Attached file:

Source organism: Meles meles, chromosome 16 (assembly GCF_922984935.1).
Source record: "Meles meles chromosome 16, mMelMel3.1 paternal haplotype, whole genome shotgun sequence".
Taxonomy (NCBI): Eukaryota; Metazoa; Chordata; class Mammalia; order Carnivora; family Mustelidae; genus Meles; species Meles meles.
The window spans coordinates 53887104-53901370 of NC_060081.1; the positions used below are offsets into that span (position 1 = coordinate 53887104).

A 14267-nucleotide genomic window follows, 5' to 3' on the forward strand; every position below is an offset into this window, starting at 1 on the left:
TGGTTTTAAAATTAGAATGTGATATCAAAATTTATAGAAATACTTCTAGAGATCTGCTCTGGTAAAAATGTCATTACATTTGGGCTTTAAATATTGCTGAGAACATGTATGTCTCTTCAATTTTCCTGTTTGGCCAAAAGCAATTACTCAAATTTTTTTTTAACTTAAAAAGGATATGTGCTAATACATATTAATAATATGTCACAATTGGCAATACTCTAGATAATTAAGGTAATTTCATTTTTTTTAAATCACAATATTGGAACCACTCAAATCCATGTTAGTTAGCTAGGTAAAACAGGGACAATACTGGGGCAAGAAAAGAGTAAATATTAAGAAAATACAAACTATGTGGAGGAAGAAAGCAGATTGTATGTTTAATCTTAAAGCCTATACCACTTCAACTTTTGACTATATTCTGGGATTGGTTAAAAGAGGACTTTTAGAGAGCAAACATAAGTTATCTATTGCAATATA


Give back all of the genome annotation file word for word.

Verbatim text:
Source organism: Meles meles, chromosome 16 (assembly GCF_922984935.1).
Source record: "Meles meles chromosome 16, mMelMel3.1 paternal haplotype, whole genome shotgun sequence".
Taxonomy (NCBI): Eukaryota; Metazoa; Chordata; class Mammalia; order Carnivora; family Mustelidae; genus Meles; species Meles meles.
The window spans coordinates 53887104-53901370 of NC_060081.1; the positions used below are offsets into that span (position 1 = coordinate 53887104).

A 14267-nucleotide genomic window follows, 5' to 3' on the forward strand; every position below is an offset into this window, starting at 1 on the left:
TGGTTTTAAAATTAGAATGTGATATCAAAATTTATAGAAATACTTCTAGAGATCTGCTCTGGTAAAAATGTCATTACATTTGGGCTTTAAATATTGCTGAGAACATGTATGTCTCTTCAATTTTCCTGTTTGGCCAAAAGCAATTACTCAAATTTTTTTTTAACTTAAAAAGGATATGTGCTAATACATATTAATAATATGTCACAATTGGCAATACTCTAGATAATTAAGGTAATTTCATTTTTTTTAAATCACAATATTGGAACCACTCAAATCCATGTTAGTTAGCTAGGTAAAACAGGGACAATACTGGGGCAAGAAAAGAGTAAATATTAAGAAAATACAAACTATGTGGAGGAAGAAAGCAGATTGTATGTTTAATCTTAAAGCCTATACCACTTCAACTTTTGACTATATTCTGGGATTGGTTAAAAGAGGACTTTTAGAGAGCAAACATAAGTTATCTATTGCAATATA